So it would prove. Ulster would score again three minutes later in the aftermath of another poor kick transition and from there, the Northern Province were rolling and the momentum kept coming until they took the lead on 73 minutes – a lead they would not relinquish. 

    A seemingly cast-iron win becomes a gutting loss in 40 short minutes. Not good. But that’s what next week is for. 

    You either win, or you learn and we’ve done a lot of learning the last two weeks.

    Schools out.

    As per usual, players are rated based on their time on the pitch (no rating if on less than 15 minutes bar extraordinary circumstances), if they were playing notably out of position, and on the overall curve of the team performance. James Hart and Bill Johnston were not rated due to not playing and being on the pitch less than 15 minutes respectively.

    James Cronin, Niall Scannell, John Ryan, Billy Holland, Darren O’Shea, Fineen Wycherley, Tommy O’Donnell, Chris Cloete, Jack O’Donoghue

    I can’t really fault the starting pack’s performance. En masse, they were physical, accurate and dominant in the scrum and maul –  both in the opening 40 minutes and for large parts of the second half. All three of the tries came directly from the pressure they exerted on Ulster.

    Fineen Wycherley, yellow card aside, came on and had a really good impact.

    That performance, at least, bodes well.


    Jeremy Loughman, Kevin O’Byrne, Stephen Archer, Robin Copeland, Duncan Williams, Keith Earls, Alex Wootton, Simon Zebo, Calvin Nash, Stephen Fitzgerald

    The forward replacements were decent enough when they came on without excelling. Stephen Archer’s good scrummaging was almost ruined by two very dodgy maul interventions.

    I thought Duncan Williams had an OK game too. Some of his passing was a bit wayward and his box kicking in the second half was far from perfect, but overall he was snappy enough at the pace and made decent decisions the most part.

    Keith Earls, Calvin Nash, Alex Wootton, Simon Zebo and Stephen Fitzgerald were OK. As a mix and match combo, I thought they handled Ulster’s cracking back line relatively well while there were 15 men on the pitch.

    Not great, by any means, but decent enough.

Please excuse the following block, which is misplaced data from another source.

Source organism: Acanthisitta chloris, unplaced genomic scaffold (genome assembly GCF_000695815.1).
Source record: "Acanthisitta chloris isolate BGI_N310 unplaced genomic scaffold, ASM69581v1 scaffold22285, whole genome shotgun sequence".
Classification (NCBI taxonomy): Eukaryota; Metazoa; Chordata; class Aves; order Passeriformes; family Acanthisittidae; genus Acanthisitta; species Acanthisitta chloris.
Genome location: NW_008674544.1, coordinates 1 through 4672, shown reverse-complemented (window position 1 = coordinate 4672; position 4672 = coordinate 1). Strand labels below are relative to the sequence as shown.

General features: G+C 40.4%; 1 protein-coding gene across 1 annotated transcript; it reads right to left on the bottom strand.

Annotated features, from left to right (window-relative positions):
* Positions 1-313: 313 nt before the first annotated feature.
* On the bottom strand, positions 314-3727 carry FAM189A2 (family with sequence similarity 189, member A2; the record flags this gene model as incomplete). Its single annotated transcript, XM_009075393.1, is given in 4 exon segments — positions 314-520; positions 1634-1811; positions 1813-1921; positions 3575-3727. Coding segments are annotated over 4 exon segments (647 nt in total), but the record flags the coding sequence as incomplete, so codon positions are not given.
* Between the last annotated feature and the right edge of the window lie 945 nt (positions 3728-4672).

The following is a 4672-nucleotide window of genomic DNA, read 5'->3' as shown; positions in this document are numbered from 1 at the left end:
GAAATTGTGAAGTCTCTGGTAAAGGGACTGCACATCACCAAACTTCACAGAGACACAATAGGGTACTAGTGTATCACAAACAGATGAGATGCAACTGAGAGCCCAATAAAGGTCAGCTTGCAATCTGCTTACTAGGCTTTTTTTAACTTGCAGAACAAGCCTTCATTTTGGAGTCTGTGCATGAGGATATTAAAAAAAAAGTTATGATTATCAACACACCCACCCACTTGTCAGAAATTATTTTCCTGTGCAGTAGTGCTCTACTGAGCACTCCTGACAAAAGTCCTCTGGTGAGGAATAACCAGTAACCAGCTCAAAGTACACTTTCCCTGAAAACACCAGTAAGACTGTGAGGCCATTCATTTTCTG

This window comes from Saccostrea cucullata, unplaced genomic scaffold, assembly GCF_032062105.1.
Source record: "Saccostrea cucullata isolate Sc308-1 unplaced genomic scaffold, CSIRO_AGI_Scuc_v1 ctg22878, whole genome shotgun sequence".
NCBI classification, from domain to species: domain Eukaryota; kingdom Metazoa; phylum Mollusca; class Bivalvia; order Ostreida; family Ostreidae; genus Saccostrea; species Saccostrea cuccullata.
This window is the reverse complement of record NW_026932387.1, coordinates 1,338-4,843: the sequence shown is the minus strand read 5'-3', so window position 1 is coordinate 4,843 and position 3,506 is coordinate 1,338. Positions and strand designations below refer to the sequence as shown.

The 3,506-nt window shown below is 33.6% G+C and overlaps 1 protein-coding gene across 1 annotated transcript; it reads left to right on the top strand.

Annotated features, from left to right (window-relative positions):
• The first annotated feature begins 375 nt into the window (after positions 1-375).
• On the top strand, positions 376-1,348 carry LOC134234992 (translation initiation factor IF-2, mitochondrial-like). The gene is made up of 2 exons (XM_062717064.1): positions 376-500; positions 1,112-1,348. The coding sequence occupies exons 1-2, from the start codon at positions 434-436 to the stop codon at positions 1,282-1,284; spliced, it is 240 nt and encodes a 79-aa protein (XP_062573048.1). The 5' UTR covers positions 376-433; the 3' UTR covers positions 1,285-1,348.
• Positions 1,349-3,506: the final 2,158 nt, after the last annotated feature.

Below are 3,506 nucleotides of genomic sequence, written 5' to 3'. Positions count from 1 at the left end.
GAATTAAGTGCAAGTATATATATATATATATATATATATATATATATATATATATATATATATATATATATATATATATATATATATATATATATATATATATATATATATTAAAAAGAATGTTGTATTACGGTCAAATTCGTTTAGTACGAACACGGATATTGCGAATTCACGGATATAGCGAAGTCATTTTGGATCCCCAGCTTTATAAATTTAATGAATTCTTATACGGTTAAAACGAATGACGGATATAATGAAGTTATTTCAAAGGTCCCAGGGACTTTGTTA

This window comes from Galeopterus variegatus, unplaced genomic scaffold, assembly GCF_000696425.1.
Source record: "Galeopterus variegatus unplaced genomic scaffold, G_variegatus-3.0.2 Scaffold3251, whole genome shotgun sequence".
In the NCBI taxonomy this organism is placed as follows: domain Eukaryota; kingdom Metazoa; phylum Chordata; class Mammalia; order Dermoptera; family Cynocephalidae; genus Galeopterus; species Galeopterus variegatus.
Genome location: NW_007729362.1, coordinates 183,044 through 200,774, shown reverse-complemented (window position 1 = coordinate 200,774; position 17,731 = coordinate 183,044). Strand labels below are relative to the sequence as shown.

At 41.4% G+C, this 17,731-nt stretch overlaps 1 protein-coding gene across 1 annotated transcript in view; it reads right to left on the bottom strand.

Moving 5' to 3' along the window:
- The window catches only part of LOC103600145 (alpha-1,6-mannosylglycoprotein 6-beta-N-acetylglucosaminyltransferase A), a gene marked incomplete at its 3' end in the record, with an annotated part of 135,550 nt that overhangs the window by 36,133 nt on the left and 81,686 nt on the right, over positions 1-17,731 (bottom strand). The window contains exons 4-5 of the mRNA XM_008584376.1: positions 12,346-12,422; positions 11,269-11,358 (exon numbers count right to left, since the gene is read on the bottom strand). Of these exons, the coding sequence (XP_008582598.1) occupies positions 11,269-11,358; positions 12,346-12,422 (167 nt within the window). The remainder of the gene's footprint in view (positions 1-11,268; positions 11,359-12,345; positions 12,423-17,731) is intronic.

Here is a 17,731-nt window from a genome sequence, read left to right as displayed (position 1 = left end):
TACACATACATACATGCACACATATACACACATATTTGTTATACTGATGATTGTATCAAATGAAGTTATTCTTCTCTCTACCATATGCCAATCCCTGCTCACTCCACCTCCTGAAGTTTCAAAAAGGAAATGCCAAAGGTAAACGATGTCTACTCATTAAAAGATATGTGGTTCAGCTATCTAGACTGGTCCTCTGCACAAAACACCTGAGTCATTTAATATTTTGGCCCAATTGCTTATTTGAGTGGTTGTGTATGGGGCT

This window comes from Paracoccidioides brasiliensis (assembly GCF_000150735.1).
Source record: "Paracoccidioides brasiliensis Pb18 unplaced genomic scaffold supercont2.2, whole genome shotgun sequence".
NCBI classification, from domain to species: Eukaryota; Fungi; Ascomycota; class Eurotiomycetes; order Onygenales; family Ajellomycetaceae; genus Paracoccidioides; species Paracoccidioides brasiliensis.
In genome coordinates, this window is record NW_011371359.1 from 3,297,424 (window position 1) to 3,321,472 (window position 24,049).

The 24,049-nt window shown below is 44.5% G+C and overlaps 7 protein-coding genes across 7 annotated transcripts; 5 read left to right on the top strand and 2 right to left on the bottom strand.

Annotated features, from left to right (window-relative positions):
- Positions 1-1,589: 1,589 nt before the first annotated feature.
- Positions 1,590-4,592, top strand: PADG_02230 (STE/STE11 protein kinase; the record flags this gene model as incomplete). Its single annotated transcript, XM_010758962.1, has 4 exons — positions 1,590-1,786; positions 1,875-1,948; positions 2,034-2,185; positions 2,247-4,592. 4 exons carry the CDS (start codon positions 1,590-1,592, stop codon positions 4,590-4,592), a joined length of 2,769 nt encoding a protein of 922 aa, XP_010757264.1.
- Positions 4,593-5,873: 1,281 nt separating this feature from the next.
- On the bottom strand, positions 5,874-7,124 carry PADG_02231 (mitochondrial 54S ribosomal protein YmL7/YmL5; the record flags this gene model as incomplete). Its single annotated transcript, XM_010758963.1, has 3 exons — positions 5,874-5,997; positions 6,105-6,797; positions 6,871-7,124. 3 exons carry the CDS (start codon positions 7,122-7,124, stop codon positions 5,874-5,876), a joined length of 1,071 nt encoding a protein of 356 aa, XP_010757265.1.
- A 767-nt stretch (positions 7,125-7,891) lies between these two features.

JJ Hanrahan, Sam Arnold

    Look – these lads just had bad games, there’s no other way to put it.

    Sam Arnold had a decent game up until his red card, bar missing a tackle on Cave for Ulster’s first score but it was what happened beforehand was the killer. Arnold’s tackle on Leali’ifano was a yellow at least, a red at the ref’s discretion but fairly needless in the context of that moment.

    That tackle gave the referee a decision to make and it was incredibly, incredibly costly.

    He’ll know that, though. Arnold’s a young guy and just after five heavy games in a row so we can forgive a rush of blood to the head against his former club.

    As for JJ Hanrahan – big chances come with big consequences.

    I said pre-game that this 80 minutes would be a real opportunity for JJ to put a marker down as the season turns towards the business end but it ended it being a poor display. Forget about the missed penalty and two missed conversions – they happen – my problem with this performance was the unforced tactical errors, attacking misreads, poor exits and missed touches.

    At times, he seemed to be trying too hard to make an impression and in doing so, made high-risk decisions (like a solo kick chase while down to 13 men) instead of the low percentage options required.

    As learning experiences go, this will be a tough one but nights like these can be valuable.


    I’ll be reviewing all this game’s action and technicalities on TRK Premium this week. It won’t be fun but hopefully it’s illuminating.